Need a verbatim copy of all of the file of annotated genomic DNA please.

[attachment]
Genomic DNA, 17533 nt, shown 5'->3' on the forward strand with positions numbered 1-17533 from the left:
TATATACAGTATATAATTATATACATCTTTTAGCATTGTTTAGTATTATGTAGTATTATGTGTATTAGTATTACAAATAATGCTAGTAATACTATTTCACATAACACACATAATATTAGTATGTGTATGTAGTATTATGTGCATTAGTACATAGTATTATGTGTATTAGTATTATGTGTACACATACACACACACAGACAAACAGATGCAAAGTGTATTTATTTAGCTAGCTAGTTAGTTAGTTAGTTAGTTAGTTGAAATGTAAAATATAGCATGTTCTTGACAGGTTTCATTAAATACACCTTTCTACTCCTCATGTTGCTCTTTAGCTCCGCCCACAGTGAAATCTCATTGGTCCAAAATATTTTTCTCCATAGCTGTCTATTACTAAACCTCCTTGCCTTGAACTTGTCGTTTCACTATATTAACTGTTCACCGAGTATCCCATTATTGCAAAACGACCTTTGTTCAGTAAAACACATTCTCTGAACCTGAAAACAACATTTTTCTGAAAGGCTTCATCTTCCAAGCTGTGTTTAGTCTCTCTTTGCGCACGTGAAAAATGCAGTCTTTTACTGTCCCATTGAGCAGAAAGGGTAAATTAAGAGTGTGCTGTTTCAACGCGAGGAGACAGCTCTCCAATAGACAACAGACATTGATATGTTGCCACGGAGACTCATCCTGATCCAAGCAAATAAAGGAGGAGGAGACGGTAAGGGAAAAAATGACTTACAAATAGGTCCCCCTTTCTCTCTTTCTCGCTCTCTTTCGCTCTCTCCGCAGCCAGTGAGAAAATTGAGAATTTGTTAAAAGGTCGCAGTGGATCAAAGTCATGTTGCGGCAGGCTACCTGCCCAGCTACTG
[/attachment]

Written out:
Genomic DNA, 17533 nt, shown 5'->3' on the forward strand with positions numbered 1-17533 from the left:
TATATACAGTATATAATTATATACATCTTTTAGCATTGTTTAGTATTATGTAGTATTATGTGTATTAGTATTACAAATAATGCTAGTAATACTATTTCACATAACACACATAATATTAGTATGTGTATGTAGTATTATGTGCATTAGTACATAGTATTATGTGTATTAGTATTATGTGTACACATACACACACACAGACAAACAGATGCAAAGTGTATTTATTTAGCTAGCTAGTTAGTTAGTTAGTTAGTTAGTTGAAATGTAAAATATAGCATGTTCTTGACAGGTTTCATTAAATACACCTTTCTACTCCTCATGTTGCTCTTTAGCTCCGCCCACAGTGAAATCTCATTGGTCCAAAATATTTTTCTCCATAGCTGTCTATTACTAAACCTCCTTGCCTTGAACTTGTCGTTTCACTATATTAACTGTTCACCGAGTATCCCATTATTGCAAAACGACCTTTGTTCAGTAAAACACATTCTCTGAACCTGAAAACAACATTTTTCTGAAAGGCTTCATCTTCCAAGCTGTGTTTAGTCTCTCTTTGCGCACGTGAAAAATGCAGTCTTTTACTGTCCCATTGAGCAGAAAGGGTAAATTAAGAGTGTGCTGTTTCAACGCGAGGAGACAGCTCTCCAATAGACAACAGACATTGATATGTTGCCACGGAGACTCATCCTGATCCAAGCAAATAAAGGAGGAGGAGACGGTAAGGGAAAAAATGACTTACAAATAGGTCCCCCTTTCTCTCTTTCTCGCTCTCTTTCGCTCTCTCCGCAGCCAGTGAGAAAATTGAGAATTTGTTAAAAGGTCGCAGTGGATCAAAGTCATGTTGCGGCAGGCTACCTGCCCAGCTACTG